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    Re: Anyone ever wanted to build a wooden biplane sailplane?

    Quote Originally Posted by TFF View Post
    Biplanes were used because of strength; it is one big truss structure. I dont think you will get gains from it. I have seen some older slope hang gliders that were biplanes. Not a sail plane but I have always thought the WingDIng II was cool.
    The (powered) biplanes I've been in had the glide angle of a sackful of anvils. They're really draggy; you don't want to underestimate the effect of struts and wires and interference between the wings. When I towed gliders in the '70s the easy tows were the cantilevered gliders, no wing struts or tail brace wires. The old ex-military trainers (Schweizer TG-1 and TG-2) were horrible things by contrast even though they weighed no more than some of the slicker machines.

    Dan

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    Re: Anyone ever wanted to build a wooden biplane sailplane?

    Dan, I think the biggest reason why traditional biplanes are so draggy is because they have the skin drag of two wings, but the lift of at most 1.2 wings. That is 60% the L/D of a mono-wing before we even count the wires and struts, which I think are less than the double skin drag. Then there is some interference drag where the struts meet the wings.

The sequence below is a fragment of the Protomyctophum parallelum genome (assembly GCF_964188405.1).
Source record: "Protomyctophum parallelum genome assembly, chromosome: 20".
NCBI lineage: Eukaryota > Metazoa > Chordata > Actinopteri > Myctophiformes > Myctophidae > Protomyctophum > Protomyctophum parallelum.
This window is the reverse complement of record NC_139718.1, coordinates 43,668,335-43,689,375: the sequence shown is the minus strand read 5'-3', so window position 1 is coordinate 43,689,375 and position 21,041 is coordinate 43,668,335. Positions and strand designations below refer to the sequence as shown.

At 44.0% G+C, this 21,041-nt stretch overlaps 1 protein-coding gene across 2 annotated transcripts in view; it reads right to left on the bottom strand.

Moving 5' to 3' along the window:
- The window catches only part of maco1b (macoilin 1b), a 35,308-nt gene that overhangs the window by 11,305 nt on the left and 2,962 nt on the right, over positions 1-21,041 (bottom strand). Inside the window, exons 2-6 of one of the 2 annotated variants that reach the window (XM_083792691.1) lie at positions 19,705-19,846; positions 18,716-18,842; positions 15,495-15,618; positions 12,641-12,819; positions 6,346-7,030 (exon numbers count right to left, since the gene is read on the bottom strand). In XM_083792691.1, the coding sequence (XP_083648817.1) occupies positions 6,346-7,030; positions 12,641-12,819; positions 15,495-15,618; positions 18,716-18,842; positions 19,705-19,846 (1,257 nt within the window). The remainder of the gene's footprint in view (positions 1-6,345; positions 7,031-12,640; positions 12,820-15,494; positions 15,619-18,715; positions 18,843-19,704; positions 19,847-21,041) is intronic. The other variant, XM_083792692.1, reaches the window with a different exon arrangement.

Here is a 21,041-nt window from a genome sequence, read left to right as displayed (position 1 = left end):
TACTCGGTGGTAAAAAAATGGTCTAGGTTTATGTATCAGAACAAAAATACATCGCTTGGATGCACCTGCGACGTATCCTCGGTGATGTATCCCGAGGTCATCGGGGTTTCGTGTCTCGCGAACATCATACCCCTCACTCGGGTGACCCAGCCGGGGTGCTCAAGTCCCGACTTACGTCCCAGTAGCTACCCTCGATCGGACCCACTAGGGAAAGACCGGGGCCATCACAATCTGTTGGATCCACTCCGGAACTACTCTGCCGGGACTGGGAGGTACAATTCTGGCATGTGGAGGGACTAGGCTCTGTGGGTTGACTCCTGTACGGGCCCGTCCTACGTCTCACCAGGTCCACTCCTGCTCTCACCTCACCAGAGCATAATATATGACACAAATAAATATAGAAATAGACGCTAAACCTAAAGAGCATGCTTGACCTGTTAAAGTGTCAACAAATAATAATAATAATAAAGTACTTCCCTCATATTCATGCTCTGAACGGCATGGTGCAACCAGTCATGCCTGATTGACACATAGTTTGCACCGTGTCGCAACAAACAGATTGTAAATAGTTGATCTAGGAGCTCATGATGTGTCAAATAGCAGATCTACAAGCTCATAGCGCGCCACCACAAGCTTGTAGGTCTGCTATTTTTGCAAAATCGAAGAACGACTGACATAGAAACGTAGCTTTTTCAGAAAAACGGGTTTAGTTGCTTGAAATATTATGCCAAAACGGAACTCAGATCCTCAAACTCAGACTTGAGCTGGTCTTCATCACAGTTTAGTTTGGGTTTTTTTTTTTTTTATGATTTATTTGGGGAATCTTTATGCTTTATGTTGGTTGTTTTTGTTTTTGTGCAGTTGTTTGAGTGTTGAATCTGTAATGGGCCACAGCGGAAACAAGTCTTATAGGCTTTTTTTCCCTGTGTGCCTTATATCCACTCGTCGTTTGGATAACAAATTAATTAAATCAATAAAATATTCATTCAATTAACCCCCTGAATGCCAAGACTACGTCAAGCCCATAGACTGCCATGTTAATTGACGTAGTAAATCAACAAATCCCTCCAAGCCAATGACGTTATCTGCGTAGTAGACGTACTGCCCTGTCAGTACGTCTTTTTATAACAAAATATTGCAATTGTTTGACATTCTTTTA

I could be wrong about the extra skin drag being the dominant factor. But if I'm not, then I wonder of my small wing/big wing biplane would be a lot less draggy than a traditional one. I think a good way to find out would be to look at the L/D of a rigid skinned hang glider that has wires. That would tell us how much the wires are actually contributing.

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    Registered User HumanPoweredDesigner's Avatar
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    Re: Anyone ever wanted to build a wooden biplane sailplane?

    Quote Originally Posted by Topaz View Post
    Wow, thanks. Already been tried. I knew they had one wing with a shorter span than the other. But not one wing with a shorter cord. It says they have the same performance as a single surface hang glider. One disturbing thing is it weighs as much as the pilot even with that small span. I wonder if it was not designed well, or if that means a larger span would necessarily weigh a lot more.


    OK. Drag aside, could a wooden biplan have the same span and cord as a fiber carbon sail plane?

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    Registered User ultralajt's Avatar